After suffering tragic complications in her own pregnancy, Marina Fogle reveals the work that is going on behind the scenes to raise awareness of stillbirths
“What doesn’t kill us makes us stronger” observed the German philosopher Friedrich Nietzsche. It’s something I always hoped was true but had never really tested. Until one day, 33 weeks into my third pregnancy, I suffered a catastrophic placental abruption resulting in the stillbirth of my son. Before it happened to me, the idea of losing a child was unpalatable; I couldn’t begin to understand how someone would be able to function. But somehow I did, and I realised that Nietzsche was absolutely right – not just in my case, but in the case of one particular woman who has inspired me.
Around 36 weeks into a healthy, low-risk pregnancy, Heidi Eldridge found out at a routine midwife appointment that a heartbeat couldn’t be detected; her baby had died. No one could tell her why – her placenta had stopped functioning as well as it should have done and little Aidan James, born on 15 May 2009, was stillborn. Looking back over the final week of her pregnancy, Heidi remembered small changes in her baby’s behaviour and wished she had contacted her midwife sooner.
The following year, while holding her second son, Tobiah, in her arms, Heidi resolved that if there was anything at all she could do to reduce the stillbirth rate, she would. She became active at her local hospital, helping the team work out how key, lifesaving information could be conveyed, simply and effectively, to pregnant women.
And so came about the idea of the Wellbeing Wallets. I remember being frustrated at how bulky and inefficient the file containing those all-important pregnancy notes was during my pregnancies. Pieces of paper would fall out; I kept meaning to buy a simple plastic wallet to house this crucial information but somehow never got around to it. Heidi’s idea was to create a practical wallet to hold these notes that would also convey these potentially lifesaving messages to women for the duration of their pregnancy.
Over the course of a year, she worked with the Department of Health and SANDS to put together the information that would save babies’ lives. She tapped into a work contact in China to make the wallets as cost efficient as possible, and persuaded the NHS to trial the idea in a handful of hospitals.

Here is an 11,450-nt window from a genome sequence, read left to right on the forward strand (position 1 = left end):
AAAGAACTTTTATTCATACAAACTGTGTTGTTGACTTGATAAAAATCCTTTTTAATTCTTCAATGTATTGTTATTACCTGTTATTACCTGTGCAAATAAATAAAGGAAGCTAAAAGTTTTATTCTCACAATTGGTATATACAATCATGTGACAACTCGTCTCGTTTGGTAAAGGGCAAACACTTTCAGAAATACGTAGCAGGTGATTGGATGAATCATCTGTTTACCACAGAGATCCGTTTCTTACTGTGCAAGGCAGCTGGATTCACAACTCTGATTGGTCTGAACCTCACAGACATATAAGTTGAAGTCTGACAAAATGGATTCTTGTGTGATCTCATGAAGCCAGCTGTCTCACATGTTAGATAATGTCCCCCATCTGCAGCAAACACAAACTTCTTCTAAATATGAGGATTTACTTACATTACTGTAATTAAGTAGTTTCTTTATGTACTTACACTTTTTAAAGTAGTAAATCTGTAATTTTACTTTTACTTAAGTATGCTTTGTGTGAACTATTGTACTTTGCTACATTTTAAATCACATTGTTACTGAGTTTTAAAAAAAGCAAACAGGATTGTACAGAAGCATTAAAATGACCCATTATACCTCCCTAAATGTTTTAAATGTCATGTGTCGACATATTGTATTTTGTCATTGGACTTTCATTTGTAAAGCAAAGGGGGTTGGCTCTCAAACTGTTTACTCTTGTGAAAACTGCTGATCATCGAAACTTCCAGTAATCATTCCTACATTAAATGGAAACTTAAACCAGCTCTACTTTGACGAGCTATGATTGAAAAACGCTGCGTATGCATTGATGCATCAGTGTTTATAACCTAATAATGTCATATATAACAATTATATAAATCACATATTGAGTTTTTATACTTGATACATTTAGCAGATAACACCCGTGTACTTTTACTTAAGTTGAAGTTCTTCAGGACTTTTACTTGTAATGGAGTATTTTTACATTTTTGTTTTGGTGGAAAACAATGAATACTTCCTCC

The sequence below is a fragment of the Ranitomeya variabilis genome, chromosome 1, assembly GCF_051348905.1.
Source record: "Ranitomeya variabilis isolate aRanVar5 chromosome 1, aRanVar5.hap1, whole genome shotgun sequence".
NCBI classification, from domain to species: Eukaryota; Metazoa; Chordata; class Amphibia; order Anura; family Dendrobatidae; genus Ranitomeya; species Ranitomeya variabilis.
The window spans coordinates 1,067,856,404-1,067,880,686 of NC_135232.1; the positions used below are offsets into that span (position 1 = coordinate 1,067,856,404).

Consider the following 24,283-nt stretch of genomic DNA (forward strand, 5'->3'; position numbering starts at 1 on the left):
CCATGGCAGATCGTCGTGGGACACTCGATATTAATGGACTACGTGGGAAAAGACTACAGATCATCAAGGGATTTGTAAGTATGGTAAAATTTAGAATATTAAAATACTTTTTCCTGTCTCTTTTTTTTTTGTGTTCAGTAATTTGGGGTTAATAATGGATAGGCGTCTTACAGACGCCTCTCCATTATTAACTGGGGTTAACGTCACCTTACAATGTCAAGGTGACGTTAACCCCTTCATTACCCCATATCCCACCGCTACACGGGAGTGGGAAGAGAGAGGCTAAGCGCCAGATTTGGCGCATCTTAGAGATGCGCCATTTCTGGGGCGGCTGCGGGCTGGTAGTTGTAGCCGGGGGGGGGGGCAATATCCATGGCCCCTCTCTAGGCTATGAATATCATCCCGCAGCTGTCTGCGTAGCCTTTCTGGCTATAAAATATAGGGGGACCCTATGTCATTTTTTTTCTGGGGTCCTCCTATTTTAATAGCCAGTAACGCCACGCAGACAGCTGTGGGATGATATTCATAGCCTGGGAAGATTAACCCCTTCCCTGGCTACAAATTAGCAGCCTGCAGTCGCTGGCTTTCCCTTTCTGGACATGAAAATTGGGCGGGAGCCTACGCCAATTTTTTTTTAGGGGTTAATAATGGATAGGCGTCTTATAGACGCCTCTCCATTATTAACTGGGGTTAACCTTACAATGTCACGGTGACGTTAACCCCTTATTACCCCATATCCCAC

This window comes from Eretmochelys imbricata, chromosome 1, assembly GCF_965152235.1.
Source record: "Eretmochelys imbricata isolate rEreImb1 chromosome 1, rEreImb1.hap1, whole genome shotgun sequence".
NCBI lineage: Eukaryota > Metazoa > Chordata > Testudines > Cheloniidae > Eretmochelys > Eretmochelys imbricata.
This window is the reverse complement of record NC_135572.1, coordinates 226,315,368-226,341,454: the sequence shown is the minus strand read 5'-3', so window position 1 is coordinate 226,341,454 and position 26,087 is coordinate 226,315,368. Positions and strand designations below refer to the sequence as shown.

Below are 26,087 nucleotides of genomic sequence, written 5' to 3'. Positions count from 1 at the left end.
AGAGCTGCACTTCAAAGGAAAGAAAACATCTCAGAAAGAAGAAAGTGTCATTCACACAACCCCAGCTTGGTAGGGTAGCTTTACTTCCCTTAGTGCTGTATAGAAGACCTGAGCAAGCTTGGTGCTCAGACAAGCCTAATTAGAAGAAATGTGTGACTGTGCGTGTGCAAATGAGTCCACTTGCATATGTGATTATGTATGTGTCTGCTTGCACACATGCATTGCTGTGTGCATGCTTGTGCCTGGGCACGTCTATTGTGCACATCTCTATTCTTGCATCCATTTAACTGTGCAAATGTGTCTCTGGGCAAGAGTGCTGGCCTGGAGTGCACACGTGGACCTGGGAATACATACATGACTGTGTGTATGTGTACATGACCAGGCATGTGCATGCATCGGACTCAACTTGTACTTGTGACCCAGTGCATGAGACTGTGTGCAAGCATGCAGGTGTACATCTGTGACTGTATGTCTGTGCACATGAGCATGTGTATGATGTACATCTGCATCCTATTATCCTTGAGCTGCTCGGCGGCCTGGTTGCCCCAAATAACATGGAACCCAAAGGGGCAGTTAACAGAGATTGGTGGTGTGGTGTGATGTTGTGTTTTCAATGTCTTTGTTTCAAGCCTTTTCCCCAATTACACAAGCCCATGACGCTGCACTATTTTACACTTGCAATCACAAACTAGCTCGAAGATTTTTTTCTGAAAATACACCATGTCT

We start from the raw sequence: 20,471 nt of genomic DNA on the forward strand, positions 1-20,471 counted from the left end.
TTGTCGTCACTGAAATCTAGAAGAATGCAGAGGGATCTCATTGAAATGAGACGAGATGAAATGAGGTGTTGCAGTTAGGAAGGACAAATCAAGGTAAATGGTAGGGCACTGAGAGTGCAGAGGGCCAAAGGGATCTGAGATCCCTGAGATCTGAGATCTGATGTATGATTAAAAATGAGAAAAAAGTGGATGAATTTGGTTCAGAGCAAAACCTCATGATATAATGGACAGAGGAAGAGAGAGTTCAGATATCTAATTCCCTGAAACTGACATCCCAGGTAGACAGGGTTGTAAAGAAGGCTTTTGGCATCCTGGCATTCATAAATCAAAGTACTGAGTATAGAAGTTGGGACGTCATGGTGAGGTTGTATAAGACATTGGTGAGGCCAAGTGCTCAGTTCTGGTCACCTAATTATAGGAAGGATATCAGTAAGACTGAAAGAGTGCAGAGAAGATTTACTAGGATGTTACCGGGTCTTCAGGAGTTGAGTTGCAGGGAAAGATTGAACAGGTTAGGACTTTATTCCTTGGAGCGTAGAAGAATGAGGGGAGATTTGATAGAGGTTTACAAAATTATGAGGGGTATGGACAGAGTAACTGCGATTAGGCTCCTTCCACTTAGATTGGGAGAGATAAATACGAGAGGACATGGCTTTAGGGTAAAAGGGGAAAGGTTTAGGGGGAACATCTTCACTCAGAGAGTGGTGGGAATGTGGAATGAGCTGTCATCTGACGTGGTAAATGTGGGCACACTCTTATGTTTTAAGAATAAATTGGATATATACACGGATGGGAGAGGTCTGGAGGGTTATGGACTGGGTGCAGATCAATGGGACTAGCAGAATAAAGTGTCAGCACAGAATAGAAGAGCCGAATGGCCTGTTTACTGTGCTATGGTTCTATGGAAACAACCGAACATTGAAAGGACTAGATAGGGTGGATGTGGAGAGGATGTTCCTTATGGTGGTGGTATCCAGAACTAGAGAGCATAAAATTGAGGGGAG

The feedback has been phenomenal. Over the year, nearly all of the hospitals reported a significant decrease in stillbirth rates while the wallets were in use. Midwives noticed that the wallets made women act on concerns rather than ignore them, citing three cases where acting on the information illustrated on the wallets had undoubtedly saved lives. One young mother called up explaining, “the wallet said to call you immediately if I have a bleed, so I am” she told the midwife. She was rushed to hospital and her baby was delivered immediately by emergency caesarean section, ‘in good condition at birth’.
This story makes my hairs stand on end – that such a simple idea can have such profound implications. A life that could so easily have ended before it had begun. Not all women have the funds or the time to attend antenatal classes and this is what makes the idea so clever. The presence of this wallet, throughout the whole of their pregnancy, makes it impossible for pregnant women and their partners not to notice and digest the information. Even the midwives say that the wallets are a talking point and give them an invaluable opportunity to discuss potentially sensitive topics.
A mother to six-year-old Tobiah and three-year-old Tilly, Heidi is one of those people whose energy is as contagious as it is relentless. She established MAMA Academy to inform pregnant women of crucial information. Her aim is for every pregnant woman in the UK to be given a Wellbeing Wallet at their booking appointment. The NHS is on board – the problem is funding the wallets. Our cash-strapped health system will struggle to pay 55p per wallet for each of the 700,000 women who fall pregnant every year.
But this is one woman who doesn’t give up. She’s currently working to partner with a sponsor who would fund this lifesaving initiative in return for having their branding on the wallets. This clever partnership would create something mutually beneficial; saving babies’ lives while giving valuable exposure of a brand to every pregnant woman in the UK.
If anyone proves Nietzsche right, it is Heidi. You’d never guess from looking at this woman that her petite frame would harbour the passion, the zeal and the drive that is concealed within. Like Heidi, I feel that since the death of Willem, I too am stronger and braver. Maybe it’s because we survived the kind of trauma we couldn’t initially conceive that’s made us realise this. But maybe, too, it’s the frustration at the waste – the waste of a life that never got started, that could have been prevented, that inspires Heidi. Nothing can bring Aidan back, but if his death is the catalyst for change, if it prevents even just
one needless stillbirth, then it all just seems a little less senseless.